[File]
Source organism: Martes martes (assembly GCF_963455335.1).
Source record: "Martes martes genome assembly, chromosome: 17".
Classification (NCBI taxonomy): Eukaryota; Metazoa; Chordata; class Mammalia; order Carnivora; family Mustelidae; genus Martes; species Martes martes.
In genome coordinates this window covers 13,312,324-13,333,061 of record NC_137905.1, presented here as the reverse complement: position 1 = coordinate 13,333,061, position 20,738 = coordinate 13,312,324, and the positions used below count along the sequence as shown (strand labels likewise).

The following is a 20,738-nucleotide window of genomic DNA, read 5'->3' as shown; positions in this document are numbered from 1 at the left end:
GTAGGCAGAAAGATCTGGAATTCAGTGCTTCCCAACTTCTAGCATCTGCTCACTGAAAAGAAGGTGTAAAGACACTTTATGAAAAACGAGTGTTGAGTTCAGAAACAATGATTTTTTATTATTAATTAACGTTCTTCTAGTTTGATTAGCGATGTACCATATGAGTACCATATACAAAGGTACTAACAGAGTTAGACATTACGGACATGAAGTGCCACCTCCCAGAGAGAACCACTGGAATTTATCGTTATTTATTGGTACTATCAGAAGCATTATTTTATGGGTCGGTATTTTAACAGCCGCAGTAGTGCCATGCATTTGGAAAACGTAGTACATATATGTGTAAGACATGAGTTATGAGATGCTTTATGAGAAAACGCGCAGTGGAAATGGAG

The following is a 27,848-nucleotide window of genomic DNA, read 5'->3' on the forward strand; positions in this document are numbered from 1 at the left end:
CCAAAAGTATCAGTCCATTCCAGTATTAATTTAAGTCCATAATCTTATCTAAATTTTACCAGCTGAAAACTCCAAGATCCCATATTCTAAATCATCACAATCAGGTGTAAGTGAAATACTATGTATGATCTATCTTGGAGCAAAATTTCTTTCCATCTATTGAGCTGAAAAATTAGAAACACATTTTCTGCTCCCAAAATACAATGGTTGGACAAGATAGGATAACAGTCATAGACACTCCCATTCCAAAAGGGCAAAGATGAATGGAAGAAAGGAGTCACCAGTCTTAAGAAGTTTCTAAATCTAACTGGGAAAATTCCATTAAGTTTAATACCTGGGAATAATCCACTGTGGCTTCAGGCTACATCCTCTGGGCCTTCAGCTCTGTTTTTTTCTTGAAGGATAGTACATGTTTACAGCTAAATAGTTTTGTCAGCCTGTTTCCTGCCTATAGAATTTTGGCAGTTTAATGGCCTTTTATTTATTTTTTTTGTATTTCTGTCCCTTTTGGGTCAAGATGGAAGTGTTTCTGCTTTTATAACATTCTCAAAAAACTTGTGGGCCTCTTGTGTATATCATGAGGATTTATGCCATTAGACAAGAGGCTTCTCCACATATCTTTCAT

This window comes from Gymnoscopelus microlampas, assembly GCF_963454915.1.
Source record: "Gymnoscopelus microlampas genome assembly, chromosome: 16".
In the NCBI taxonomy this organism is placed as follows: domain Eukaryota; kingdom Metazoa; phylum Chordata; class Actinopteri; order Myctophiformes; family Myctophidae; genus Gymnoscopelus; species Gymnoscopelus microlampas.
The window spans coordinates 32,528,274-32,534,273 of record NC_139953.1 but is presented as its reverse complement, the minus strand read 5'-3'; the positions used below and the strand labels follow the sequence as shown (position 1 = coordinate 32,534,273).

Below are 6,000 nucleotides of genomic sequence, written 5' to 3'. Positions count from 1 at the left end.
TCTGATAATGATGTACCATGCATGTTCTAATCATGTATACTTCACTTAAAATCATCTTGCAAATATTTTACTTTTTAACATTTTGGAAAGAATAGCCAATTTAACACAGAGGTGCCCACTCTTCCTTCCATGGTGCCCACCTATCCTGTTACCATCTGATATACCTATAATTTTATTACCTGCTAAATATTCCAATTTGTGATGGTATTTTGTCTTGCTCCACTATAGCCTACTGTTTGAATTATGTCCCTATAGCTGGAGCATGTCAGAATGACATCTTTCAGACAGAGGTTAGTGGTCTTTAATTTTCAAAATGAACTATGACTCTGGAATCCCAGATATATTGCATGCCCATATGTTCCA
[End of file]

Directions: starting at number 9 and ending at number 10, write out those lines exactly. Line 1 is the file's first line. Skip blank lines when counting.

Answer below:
This window comes from Gymnoscopelus microlampas, assembly GCF_963454915.1.
Source record: "Gymnoscopelus microlampas genome assembly, chromosome: 16".